American Superconductor Corporation reported financial results for the second
quarter of fiscal 2003, ended September 30, 2002.
Net revenues for the second quarter of fiscal 2003 were $4.48 million
compared with $3.26 million for the second quarter of fiscal 2002. The
operating loss for the second quarter of fiscal 2003 was $10.50 million
compared with an operating loss of $10.47 million for the year-ago quarter.
Interest income was down sharply in the first half of the current fiscal year,
compared to the year-ago period, due to a lower cash balance and lower
interest rates in the current fiscal year, causing an increase in the net loss
for both the second quarter and the first half of the current fiscal year.
The net loss for the second quarter of fiscal 2003 was $10.22 million or $0.50
per share compared with a net loss of $9.12 million, or $0.45 per share for
the second quarter of fiscal 2002.
Net revenues for the first six months of fiscal 2003 were $7.34 million
compared with net revenues of $4.92 million for the same fiscal period last
year. The operating loss for the first six months of fiscal 2003 was $21.68
million, compared to $21.55 million for the same fiscal period a year ago. The
net loss for the first six months of fiscal 2003 was $21.05 million or $1.02
per share, compared with a net loss of $18.16 million or $0.89 per share for
the same fiscal period last year.
The Company ended the second quarter of fiscal 2003 with cash, cash
equivalents and long-term investments of $35.0 million and no long-term debt,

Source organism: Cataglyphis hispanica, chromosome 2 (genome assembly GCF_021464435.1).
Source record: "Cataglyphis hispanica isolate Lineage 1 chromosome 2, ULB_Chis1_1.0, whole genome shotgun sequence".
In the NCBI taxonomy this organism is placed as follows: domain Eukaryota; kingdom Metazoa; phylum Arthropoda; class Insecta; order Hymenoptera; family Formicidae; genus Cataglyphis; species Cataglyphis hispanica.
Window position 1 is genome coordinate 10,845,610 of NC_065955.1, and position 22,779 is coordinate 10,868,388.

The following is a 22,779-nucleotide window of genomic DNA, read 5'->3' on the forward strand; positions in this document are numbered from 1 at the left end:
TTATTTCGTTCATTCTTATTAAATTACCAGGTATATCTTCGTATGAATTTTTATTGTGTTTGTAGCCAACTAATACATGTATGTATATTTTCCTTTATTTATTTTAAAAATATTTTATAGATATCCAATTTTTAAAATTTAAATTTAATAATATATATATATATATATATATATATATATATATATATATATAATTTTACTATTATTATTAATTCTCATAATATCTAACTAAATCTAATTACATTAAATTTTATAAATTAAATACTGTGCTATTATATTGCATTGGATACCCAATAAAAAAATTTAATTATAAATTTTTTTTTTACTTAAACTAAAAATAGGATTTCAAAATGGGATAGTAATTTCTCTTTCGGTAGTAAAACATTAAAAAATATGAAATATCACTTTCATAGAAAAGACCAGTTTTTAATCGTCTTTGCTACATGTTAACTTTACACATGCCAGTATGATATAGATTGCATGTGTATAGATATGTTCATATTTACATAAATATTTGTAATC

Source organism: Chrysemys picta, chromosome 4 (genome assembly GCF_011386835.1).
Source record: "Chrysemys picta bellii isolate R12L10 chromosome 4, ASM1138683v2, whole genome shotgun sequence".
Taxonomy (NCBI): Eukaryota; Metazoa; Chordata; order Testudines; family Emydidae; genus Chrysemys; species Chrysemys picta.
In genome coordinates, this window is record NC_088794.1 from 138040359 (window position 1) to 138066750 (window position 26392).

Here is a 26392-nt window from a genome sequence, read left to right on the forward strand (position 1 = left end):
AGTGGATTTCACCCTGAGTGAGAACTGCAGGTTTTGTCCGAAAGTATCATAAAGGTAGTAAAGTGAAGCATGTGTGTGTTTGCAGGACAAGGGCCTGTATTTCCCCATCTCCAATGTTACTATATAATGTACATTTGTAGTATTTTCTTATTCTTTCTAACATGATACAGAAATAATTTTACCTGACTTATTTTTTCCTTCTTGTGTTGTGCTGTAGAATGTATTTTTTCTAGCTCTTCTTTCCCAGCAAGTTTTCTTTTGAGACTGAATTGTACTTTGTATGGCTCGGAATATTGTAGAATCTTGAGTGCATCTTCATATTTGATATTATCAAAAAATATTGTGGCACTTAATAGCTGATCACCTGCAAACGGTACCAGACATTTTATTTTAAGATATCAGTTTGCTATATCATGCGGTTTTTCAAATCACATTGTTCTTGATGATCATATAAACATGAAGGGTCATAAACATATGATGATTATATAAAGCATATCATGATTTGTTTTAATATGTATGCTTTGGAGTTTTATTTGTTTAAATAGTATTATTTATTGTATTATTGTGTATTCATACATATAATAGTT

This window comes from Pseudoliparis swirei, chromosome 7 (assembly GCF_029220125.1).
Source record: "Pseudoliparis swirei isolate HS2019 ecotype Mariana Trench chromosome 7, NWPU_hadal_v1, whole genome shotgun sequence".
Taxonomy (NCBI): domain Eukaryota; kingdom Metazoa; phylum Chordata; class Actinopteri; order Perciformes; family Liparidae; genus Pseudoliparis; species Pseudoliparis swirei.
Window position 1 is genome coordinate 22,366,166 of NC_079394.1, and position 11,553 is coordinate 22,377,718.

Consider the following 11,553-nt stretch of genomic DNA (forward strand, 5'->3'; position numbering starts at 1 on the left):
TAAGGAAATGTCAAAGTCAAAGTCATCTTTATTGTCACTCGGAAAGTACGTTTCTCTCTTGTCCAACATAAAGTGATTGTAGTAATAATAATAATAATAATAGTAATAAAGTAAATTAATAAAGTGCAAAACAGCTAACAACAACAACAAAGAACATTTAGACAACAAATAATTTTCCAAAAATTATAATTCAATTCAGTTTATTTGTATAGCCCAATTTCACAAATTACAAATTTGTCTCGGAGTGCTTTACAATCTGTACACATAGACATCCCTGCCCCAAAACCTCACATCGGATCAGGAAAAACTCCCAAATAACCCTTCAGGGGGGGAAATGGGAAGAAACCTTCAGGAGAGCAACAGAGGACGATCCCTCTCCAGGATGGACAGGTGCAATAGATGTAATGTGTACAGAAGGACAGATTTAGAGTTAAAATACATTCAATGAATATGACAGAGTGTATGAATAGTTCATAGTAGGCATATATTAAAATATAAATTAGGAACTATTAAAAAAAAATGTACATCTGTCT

compared to $45.6 million as of June 30, 2002 and $68.2 million as of March
31, 2002. The quarterly rate of cash use ("cash burn") peaked at $28.3 million
for the quarter ended June 30, 2001. The cash burn rate during the subsequent
five quarters has trended downward to $10 million for the quarter ended
September 30, 2002 (to see a chart showing the company's cash, cash
equivalents and long-term investments, and the corresponding use of cash, as a
function of time, see http://www.amsuper.com/investors.htm).
"Our cash burn rate peaked in the June 2001 quarter as we were nearing
completion of the first phase of the build out of our commercial wire
manufacturing plant in Devens, Massachusetts," said Greg Yurek
executive officer of American Superconductor. "Since then our quarterly cash
burn rate has fallen because we have lowered our operating costs and because
our rate of investment in the new wire plant has decreased as we near
commercial manufacturing startup. We expect our quarterly cash burn to
continue to decrease going forward."
Yurek noted that revenue from the sale of two of the company's D-VAR(TM)
systems during the first half of the current fiscal year also had a positive
impact on cash burn during that period. "Each delivery of one of our Power
Electronic Systems products quickly converts existing inventory to cash," said
Yurek. "We expect to close additional orders and recognize revenue from sales
of this product line during the second half of this fiscal year. The
additional contribution to cash from sales of power electronic systems during
the second half is expected to be in the $5 million to $10 million range."
In May 2002, AMSC forecasted that revenue for the fiscal year ending March